As markets have moved upward from the abyss of the Great Recession, and consumer confidence grows, people are traveling in record numbers. With less emphasis on acquiring stuff and a desire to instead have more “experiences,” tourism is booming.
Living on a small island that is also a very attractive place to visit, we see the impact daily. Tourism in Hawaii accounts for over half of the state’s GDP, with over 9 million visitors spending nearly $17 billion in 2017. Kauai had 1.7 million visitors, so, averagely speaking, there are 20,000 visitors on any given day and many more in peak periods. The permanent resident population is app. 70,000.
A question we are often asked: “What’s the best time to come to (Hawaii / Kauai)?” Until recently, we thought we had a good answer. Any time other than the peak visitor periods, and probably good to avoid August and September when it can be uncomfortably warm and humid.
Well, there was no historic lull in visitors in February. In addition to U.S. and Canada visitors, I hear more European and Asian languages, and lots of Aussie and Kiwi accents. Airlines have added more flights from the mainland and Asia. Most days it feels like there are more rental cars on the single road that traverses 3/4s of the island than local vehicles. Parking at popular beaches means arriving early in the day or waiting a long time, hoping for a space. Thanks to social media, even the more obscure beaches and trails are usually besieged with rental cars.
So it appears that in 2017 and going into this year, there will be no real off-peak times. How this impacts the quality of life for residents and the experience for visitors is a growing discussion topic. Congestion is one issue. Staffing to serve a growing number of visitors is another issue. With a 2% unemployment rate and a limited labor force, help wanted signs are everywhere. Peripheral issues like a growing waste stream become a big deal on a small island.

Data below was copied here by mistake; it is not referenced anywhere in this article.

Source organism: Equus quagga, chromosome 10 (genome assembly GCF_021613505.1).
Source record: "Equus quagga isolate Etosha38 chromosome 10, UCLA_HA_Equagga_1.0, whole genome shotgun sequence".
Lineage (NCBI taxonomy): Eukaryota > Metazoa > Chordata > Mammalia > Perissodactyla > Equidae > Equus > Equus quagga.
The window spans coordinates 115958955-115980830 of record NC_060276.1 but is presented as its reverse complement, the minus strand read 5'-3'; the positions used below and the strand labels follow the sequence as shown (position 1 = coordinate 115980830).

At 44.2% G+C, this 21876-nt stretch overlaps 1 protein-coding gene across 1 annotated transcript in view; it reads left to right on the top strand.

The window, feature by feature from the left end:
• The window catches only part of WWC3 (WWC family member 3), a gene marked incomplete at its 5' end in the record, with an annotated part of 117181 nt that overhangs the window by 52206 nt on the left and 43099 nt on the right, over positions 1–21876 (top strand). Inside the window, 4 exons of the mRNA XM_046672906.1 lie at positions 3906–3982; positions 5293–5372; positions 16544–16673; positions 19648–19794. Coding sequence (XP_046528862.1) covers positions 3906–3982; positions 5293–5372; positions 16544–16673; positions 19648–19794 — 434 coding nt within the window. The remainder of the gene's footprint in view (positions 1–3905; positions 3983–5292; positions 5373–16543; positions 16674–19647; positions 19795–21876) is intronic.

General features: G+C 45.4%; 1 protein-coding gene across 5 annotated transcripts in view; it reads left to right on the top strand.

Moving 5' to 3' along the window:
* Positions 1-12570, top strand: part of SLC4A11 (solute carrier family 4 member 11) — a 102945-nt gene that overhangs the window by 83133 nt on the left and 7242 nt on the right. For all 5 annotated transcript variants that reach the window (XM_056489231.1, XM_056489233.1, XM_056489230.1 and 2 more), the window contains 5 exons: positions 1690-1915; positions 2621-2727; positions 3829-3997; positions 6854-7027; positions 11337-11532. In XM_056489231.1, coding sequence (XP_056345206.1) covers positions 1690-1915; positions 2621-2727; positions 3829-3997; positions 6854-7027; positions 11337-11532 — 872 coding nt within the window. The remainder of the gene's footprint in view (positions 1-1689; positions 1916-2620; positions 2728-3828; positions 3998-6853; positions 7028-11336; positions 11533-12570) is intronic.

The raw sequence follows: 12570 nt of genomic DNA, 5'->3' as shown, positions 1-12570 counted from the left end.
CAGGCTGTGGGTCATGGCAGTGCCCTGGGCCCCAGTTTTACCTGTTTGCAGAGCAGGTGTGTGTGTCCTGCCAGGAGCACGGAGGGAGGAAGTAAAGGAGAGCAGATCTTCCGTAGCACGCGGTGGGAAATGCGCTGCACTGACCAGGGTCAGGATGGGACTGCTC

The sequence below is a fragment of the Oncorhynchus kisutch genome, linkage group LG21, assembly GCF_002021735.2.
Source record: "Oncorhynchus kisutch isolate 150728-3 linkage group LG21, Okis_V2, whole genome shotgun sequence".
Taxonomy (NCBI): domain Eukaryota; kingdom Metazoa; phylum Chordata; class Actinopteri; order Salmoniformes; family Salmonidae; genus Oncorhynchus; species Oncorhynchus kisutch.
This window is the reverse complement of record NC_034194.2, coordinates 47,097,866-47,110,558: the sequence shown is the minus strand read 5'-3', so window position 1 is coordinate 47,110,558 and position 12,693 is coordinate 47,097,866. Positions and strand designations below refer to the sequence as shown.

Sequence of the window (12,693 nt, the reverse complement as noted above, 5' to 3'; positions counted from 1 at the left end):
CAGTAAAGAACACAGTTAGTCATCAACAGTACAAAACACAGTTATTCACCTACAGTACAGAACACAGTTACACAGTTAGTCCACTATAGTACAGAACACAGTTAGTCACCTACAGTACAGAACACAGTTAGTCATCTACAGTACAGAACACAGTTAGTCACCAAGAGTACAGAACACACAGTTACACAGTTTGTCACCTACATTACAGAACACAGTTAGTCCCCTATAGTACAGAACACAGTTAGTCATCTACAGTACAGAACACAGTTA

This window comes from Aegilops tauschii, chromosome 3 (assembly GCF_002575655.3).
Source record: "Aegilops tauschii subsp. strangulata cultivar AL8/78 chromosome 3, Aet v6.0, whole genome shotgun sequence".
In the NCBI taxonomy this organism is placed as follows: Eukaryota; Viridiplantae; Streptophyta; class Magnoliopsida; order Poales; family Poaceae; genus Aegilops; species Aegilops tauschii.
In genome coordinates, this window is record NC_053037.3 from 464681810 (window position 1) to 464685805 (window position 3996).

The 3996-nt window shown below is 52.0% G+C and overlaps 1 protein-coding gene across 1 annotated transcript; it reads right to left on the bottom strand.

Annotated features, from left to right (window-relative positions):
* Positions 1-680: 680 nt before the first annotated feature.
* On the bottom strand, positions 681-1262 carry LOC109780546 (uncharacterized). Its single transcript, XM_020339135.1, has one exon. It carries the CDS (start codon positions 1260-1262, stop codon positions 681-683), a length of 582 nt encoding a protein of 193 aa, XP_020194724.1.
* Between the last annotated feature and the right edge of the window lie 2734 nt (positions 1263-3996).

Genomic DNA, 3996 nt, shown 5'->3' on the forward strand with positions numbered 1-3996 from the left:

Kauai is not the only island dealing with these challenges. An advanced reservation is required to see the sunrise over Haleakala on Maui. Hanauma Bay State Park on Oahu controls access and closes each Tuesday to give the fish a break from 3000 daily visitors. Limiting daily access to some Kauai beaches is a recurring topic.
Some folks have conjectured that the storms that pummeled the Caribbean have temporarily pushed more visitors to Hawaii. Maybe. But then Hawaiian Airlines just ordered up to 20 Boeing 787 Dreamliners to add capacity so a significant decline in tourist activity does not seem likely.
We enjoy showing guests this unique and beautiful island and giving them a little taste of island life. We want everyone to have the same great experience that we have enjoyed as visitors and residents. But how much of a good thing is too much is a growing concern.